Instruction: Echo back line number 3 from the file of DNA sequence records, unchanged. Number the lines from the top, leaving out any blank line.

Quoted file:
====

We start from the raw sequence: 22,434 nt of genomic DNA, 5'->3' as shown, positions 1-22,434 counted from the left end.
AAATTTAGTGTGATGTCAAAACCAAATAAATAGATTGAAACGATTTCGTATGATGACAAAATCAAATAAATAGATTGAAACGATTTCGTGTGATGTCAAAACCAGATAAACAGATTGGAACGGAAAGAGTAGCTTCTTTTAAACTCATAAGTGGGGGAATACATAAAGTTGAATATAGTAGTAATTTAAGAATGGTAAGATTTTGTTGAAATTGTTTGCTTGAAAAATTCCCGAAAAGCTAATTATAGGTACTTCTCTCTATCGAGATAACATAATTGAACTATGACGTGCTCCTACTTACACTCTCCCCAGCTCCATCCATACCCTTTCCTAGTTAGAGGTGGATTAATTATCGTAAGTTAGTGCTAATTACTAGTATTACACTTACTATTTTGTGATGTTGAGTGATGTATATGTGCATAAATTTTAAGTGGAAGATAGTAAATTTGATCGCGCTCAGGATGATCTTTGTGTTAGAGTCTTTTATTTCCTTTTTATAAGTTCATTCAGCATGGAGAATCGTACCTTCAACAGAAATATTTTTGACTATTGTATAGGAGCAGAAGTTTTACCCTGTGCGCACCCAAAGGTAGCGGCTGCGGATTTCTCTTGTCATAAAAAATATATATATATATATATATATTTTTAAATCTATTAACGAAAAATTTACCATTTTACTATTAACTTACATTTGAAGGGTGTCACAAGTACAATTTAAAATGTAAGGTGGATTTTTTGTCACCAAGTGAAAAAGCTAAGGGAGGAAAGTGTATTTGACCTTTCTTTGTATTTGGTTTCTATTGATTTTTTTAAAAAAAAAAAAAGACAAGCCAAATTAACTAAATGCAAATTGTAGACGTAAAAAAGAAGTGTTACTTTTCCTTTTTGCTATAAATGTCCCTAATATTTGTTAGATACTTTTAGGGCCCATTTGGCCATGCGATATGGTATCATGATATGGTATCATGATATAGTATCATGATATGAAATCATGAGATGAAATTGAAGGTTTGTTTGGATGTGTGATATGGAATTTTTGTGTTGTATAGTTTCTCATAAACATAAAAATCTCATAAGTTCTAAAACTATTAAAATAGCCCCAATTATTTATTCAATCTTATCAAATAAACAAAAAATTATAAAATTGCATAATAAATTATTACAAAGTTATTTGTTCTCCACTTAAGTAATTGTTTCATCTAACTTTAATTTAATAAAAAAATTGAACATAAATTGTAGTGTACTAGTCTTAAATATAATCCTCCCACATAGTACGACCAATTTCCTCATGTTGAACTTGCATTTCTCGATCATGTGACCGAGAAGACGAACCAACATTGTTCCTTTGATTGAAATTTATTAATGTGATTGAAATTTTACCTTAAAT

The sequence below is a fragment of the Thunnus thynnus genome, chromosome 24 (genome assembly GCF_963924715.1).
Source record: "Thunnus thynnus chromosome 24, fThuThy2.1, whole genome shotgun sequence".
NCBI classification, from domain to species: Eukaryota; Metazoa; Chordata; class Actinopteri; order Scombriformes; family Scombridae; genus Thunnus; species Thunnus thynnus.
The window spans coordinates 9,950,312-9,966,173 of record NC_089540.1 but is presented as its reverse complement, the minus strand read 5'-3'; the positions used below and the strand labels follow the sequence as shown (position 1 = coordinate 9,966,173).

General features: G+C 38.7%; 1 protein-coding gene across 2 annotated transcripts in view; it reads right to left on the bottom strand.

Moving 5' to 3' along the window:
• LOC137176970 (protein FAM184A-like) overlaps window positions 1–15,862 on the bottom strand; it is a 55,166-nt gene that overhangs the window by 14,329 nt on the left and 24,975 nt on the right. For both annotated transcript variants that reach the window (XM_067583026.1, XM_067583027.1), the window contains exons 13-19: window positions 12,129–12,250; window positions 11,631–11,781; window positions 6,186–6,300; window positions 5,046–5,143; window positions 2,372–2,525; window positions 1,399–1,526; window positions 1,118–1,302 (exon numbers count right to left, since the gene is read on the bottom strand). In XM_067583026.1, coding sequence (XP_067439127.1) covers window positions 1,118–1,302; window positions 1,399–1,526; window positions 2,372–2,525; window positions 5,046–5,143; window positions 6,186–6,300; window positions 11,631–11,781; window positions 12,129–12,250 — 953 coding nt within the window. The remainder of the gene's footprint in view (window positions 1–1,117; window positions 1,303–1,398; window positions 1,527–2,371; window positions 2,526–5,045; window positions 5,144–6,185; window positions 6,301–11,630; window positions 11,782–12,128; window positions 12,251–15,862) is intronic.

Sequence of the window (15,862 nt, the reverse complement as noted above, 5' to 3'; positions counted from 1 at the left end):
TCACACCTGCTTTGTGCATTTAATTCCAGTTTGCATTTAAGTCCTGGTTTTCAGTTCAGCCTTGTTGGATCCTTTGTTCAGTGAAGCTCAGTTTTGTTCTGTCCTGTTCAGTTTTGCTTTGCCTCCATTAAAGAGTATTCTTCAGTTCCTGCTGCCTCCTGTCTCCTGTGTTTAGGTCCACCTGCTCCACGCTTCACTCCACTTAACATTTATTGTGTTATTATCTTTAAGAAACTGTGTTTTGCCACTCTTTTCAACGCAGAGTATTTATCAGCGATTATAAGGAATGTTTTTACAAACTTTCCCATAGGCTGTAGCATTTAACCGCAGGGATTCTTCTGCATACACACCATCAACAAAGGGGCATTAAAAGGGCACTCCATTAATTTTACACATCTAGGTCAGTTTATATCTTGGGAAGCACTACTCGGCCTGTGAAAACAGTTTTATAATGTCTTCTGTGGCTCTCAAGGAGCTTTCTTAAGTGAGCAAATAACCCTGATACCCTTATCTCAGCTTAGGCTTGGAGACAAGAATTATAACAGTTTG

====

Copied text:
The sequence below is a fragment of the Thunnus thynnus genome, chromosome 24 (genome assembly GCF_963924715.1).